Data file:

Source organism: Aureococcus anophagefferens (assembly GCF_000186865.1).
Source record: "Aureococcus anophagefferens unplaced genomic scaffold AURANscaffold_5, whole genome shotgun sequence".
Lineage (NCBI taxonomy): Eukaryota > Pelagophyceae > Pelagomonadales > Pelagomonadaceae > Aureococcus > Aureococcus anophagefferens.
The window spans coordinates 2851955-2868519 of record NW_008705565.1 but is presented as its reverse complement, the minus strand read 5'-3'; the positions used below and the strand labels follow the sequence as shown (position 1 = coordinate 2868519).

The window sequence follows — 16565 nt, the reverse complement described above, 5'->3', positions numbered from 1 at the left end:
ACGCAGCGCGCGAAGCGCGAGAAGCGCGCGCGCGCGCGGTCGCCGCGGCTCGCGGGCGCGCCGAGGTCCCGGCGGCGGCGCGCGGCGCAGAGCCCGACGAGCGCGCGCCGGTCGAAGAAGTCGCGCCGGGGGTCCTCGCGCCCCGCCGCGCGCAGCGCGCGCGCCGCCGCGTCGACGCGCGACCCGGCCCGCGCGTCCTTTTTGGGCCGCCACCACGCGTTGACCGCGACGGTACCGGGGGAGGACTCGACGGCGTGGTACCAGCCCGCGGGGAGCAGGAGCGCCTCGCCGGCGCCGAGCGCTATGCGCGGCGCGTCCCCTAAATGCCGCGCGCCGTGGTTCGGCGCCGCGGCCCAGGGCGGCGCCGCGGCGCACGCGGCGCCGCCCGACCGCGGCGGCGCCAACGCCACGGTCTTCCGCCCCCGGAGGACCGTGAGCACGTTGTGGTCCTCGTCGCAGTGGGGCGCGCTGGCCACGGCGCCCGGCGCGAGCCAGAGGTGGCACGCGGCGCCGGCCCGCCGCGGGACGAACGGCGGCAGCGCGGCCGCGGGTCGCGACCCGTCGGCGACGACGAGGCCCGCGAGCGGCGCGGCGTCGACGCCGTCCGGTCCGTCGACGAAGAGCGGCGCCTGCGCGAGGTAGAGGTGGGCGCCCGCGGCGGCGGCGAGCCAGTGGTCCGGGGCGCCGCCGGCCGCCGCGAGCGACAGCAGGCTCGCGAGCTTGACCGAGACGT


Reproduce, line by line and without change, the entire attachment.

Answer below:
Source organism: Aureococcus anophagefferens (assembly GCF_000186865.1).
Source record: "Aureococcus anophagefferens unplaced genomic scaffold AURANscaffold_5, whole genome shotgun sequence".
Lineage (NCBI taxonomy): Eukaryota > Pelagophyceae > Pelagomonadales > Pelagomonadaceae > Aureococcus > Aureococcus anophagefferens.
The window spans coordinates 2851955-2868519 of record NW_008705565.1 but is presented as its reverse complement, the minus strand read 5'-3'; the positions used below and the strand labels follow the sequence as shown (position 1 = coordinate 2868519).

The window sequence follows — 16565 nt, the reverse complement described above, 5'->3', positions numbered from 1 at the left end:
ACGCAGCGCGCGAAGCGCGAGAAGCGCGCGCGCGCGCGGTCGCCGCGGCTCGCGGGCGCGCCGAGGTCCCGGCGGCGGCGCGCGGCGCAGAGCCCGACGAGCGCGCGCCGGTCGAAGAAGTCGCGCCGGGGGTCCTCGCGCCCCGCCGCGCGCAGCGCGCGCGCCGCCGCGTCGACGCGCGACCCGGCCCGCGCGTCCTTTTTGGGCCGCCACCACGCGTTGACCGCGACGGTACCGGGGGAGGACTCGACGGCGTGGTACCAGCCCGCGGGGAGCAGGAGCGCCTCGCCGGCGCCGAGCGCTATGCGCGGCGCGTCCCCTAAATGCCGCGCGCCGTGGTTCGGCGCCGCGGCCCAGGGCGGCGCCGCGGCGCACGCGGCGCCGCCCGACCGCGGCGGCGCCAACGCCACGGTCTTCCGCCCCCGGAGGACCGTGAGCACGTTGTGGTCCTCGTCGCAGTGGGGCGCGCTGGCCACGGCGCCCGGCGCGAGCCAGAGGTGGCACGCGGCGCCGGCCCGCCGCGGGACGAACGGCGGCAGCGCGGCCGCGGGTCGCGACCCGTCGGCGACGACGAGGCCCGCGAGCGGCGCGGCGTCGACGCCGTCCGGTCCGTCGACGAAGAGCGGCGCCTGCGCGAGGTAGAGGTGGGCGCCCGCGGCGGCGGCGAGCCAGTGGTCCGGGGCGCCGCCGGCCGCCGCGAGCGACAGCAGGCTCGCGAGCTTGACCGAGACGT